Q&A Session – Disability Retirement


Ask the Lawyer received the following question (paraphrased for easier reading and clarity) from a reader on a legal matter that might be of interest to the entire audience.


An employee has a medical condition that prevents him from doing his job which requires heavy lifting and a lot of walking. What are his options?


Under the Rehabilitation Act, or the Americans With Disabilities Act as applied to federal employees, federal employers are obligated to provide a reasonable accommodation for an employee with a disability, if requested, so long as the accommodation does not pose an undue hardship on the employee.  To qualify for a reasonable accommodation, an employee must show that he has a physical/mental impairment that substantially limits a major life activity, that the disability precludes the employee from meeting the established criteria of his position, and except for the disability the employee is qualified to fill the position.  With or without the reasonable accommodation, the employee must be able to perform the essential functions of the job. Depending on the nature of your job, and the doctor’s diagnosis of your illness, and whether you can perform the essential functions of the job, you may be eligible for a reasonable accommodation.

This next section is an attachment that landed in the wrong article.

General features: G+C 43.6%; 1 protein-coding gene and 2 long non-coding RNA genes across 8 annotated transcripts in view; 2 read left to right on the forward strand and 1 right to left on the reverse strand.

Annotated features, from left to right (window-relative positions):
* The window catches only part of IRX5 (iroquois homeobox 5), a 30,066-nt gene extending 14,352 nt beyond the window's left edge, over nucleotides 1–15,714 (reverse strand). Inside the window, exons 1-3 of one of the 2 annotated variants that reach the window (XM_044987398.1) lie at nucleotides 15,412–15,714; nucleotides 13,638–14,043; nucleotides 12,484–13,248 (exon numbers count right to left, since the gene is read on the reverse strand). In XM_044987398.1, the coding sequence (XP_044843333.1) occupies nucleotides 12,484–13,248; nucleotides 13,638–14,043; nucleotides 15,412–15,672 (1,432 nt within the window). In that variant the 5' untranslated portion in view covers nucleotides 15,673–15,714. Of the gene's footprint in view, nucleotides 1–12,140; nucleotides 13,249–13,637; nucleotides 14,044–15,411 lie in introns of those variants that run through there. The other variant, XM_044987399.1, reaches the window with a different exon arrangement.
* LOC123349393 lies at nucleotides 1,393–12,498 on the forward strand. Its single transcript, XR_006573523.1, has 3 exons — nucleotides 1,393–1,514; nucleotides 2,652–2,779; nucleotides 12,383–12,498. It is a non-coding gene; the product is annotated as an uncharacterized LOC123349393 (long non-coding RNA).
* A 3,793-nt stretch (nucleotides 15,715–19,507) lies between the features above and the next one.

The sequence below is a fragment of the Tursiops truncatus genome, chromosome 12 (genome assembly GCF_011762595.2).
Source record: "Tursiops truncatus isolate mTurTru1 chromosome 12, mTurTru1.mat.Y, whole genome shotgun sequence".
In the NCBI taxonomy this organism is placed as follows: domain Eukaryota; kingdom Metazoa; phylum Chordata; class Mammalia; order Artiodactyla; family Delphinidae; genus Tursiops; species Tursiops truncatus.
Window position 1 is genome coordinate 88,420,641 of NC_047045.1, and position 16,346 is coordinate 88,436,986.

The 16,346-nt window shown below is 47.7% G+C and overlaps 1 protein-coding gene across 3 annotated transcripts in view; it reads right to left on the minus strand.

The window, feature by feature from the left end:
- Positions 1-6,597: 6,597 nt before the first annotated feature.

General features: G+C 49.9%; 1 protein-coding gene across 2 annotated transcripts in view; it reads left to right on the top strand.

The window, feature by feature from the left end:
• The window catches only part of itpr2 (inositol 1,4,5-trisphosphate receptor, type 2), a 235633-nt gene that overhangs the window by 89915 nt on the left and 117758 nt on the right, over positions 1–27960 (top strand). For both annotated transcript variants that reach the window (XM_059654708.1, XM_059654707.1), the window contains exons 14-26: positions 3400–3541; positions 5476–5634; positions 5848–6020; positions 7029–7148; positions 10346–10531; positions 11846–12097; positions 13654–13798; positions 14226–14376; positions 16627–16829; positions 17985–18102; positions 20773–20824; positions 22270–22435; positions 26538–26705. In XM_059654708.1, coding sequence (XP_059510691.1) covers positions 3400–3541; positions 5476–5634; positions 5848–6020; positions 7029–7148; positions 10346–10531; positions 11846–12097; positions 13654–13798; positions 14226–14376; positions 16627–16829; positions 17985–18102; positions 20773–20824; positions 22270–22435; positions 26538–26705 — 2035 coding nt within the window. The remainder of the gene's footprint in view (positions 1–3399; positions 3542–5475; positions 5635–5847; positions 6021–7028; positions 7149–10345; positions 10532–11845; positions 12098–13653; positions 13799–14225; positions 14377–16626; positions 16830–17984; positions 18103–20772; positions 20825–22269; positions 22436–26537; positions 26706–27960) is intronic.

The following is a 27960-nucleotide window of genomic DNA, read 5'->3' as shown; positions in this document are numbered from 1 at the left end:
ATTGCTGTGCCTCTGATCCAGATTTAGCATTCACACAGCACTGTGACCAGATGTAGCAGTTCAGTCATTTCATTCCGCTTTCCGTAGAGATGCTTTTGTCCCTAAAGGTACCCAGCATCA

If the Agency is unable to accommodate you for your disability, or reassign you to a vacant position at the same grade/pay level, then you may be eligible for disability retirement.  To be eligible for disability retirement, you must have completed at least 18 months of Federal service credible under FERS, have become disabled because of disease or injury, and the disability must be expected to last at least 1 year.  If you meet these requirements, you are eligible to apply for disability retirement within 1 year of your separation from service.

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